Who doesn’t want a more energy-efficient home?
Two major components of that—at least where we live—include controlling air leakage and proper ventilation.
Let’s take a deeper look at both so you can take steps to keep your cooling and heating costs as low as possible.
What to Know About Air Leakage
Our homes have lots of openings that aren’t exactly something we see all the time. Even if we are aware they are there, those cracks and openings are allowing air to enter and leave the house.
We’d never want to rely on those opening for our ventilation; but at the same time, there are enough openings to make air leakage a potential problem in our homes. One of the most common signs for air leakage is issues can be moisture problems. Over time, moisture can lead to structural problems in a home or building and it can impact its ability to be safe.
Since air leakage isn’t always a bad thing, the idea is that we want to minimize the leakage to the extent that it won’t allow for too much air to go in and out of the home. In other words, you want to be able to reduce your air leakage so that you have control over ventilation and so that you have a good idea that the ventilation is benefiting your home and indoor air quality.
So how can we help you detect air leaks in your home?
The key is looking at every single area in which two different materials meet in your home or building. That includes the exterior of the home, where your siding and chimney meet, and inspecting the foundation of your home.
Of course this includes vents and fans, but this also can include:
- Electrical outlets
- Corners of the home
- Walls and celling
- Windows and window frames
- Hatches (1)
Sealing Your Home Properly
The great thing about a pressurization test is the ability to get accurate results regarding cracks and leaks in a building. Then we can take the necessarily steps to add barriers where needed. That can include sealing holes and seams with materials including drywall, sheathing, caulk tape, foam sealants (on larger gaps), house wrap, by adding insulation, and more.
What else can you do? Be sure to pay attention to spots that look unusual in your ceiling pant or on your carpet or floor. These can be leading indicators that you have air leaks and that you may need to caulk them, or handle appropriately. When you can, replace older or single-pane windows with more energy-efficient windows, too (1).
Ask us if you’re interested in hearing more about an air sealing strategy and/or energy audit for your building.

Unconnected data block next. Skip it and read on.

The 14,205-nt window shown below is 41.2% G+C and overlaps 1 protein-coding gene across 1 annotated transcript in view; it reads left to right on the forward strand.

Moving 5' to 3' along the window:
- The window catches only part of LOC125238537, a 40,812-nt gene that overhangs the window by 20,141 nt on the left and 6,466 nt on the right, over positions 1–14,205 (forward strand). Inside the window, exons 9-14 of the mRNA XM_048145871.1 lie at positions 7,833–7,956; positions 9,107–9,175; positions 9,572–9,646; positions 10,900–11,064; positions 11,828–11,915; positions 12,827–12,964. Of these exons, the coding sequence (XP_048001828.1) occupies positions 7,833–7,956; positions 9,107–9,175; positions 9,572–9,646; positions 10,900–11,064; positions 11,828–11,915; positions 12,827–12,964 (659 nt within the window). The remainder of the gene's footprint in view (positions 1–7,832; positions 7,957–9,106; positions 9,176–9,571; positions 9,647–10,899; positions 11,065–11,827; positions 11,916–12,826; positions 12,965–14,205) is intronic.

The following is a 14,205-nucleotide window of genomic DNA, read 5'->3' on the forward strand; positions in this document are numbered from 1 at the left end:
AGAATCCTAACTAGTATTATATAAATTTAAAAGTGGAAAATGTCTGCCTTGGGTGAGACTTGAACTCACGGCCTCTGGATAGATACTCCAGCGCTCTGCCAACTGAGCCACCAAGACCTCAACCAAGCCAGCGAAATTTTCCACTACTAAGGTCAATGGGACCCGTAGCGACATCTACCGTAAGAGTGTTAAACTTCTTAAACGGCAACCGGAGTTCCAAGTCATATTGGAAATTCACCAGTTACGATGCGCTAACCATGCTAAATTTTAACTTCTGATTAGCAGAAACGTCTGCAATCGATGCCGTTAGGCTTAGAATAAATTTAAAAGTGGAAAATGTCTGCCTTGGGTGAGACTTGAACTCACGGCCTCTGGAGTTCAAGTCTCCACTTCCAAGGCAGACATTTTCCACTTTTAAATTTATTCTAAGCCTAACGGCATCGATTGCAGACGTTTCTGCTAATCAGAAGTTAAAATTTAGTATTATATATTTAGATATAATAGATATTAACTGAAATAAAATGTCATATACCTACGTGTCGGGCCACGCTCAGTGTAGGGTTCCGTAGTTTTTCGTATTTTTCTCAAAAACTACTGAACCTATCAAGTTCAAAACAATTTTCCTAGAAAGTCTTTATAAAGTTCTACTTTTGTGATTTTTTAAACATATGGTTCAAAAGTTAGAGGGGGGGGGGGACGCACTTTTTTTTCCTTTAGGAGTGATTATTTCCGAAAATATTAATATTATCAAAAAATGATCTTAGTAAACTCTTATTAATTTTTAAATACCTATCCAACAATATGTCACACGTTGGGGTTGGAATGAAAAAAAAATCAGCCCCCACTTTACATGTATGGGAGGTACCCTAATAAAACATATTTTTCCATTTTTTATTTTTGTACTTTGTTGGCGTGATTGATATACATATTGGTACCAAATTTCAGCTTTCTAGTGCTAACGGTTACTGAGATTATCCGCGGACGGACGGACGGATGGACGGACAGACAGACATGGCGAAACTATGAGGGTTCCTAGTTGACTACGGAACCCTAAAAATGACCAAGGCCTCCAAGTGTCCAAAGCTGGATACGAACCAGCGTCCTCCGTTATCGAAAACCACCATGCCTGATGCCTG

Ventilation: Why It’s Critical for Your Home
When you’re home has the ideal amount of air leaks, just enough air can enter and leave the home. If it’s too airtight, indoor air pollutants can be trapped in. Whether your home does or does not have an ideal amount of air leaks, ventilation is of upmost important.
Ventilation is another critical part of dealing with moisture in the home. Put simply, ventilation is the second part you need to consider for having an energy-efficient home.
The Ideal Ventilation: Here’s the Science
The American Society of Heating, Refrigerating and Air-Conditioning Engineers has determined that a home can actually have an ideal or optimal ventilation rate. The calculation may not be the easiest but here’s a look at. According to energy.gov, what you’ll need to know if you want to have some fun with the math:
- Your conditioned space floor area
- The number of bedrooms
Multiply the conditioned space floor area by .03. Separately, multiply the number of bedrooms + one by 7.5. Then you will take the prior number, plus the new number.
So here’s the formula written out: Ideal ventilation = 0.03A + 7.5 (# bedrooms + 1)
Ventilation for cooling is going to be the most energy-efficient way to keep your house cool; at the same time, it’s going to keep your house not just cool, but comfortable because of the indoor air quality that can result.
Let’s take a look at two ways we can find proper ventilation in the home.
#1: Natural Ventilation
Natural ventilation is just what it sounds like: relying on a natural way of air movement to better control air flow in the home.
The idea is one you make sure air is properly sealed in the home, then ventilation takes over! On a day to day basis, this can include opening a window or door intentionally or just as tend to do throughout the day.
The downside of natural ventilation is clear: while it can make a big difference, it’s not necessarily controlled or even in nature. It also may not be reliant or consistent enough for long-term pollutant removal (1, 2).
#2: Whole-House Ventilation
We don’t live in a region where it’s optimal to rely on natural ventilation. Natural ventilation helps, but we have a great deal of pollution, humidity, and other factors throughout the seasons that make whole-house ventilation more ideal in our region.
Whole house ventilations usually fit into one of these categories:
- Exhaust ventilation systems. These are simple and inexpensive in most cases,
- Supply ventilation systems. These pressurize the building in order to provide ventilation.
- Balanced ventilation systems. These introduce balanced quantities of air types to a building.
- Energy recovery ventilation systems. These have controlled ventilation where heat from inside air is exhausted to the fresh air.
The aim with these types of systems is just want it sounds like: to have more uniformity and control over the entire home. For larger homes, rather than relying on natural ventilation, this is usually the way to go.
Greater Comfort Is Here To Help You
Our goal is to help make sure your system runs efficiently. We know that part of your comfort is also about indoor air quality! We want to help you prevent problems and surprises down the road related to temperature control and moisture buildup.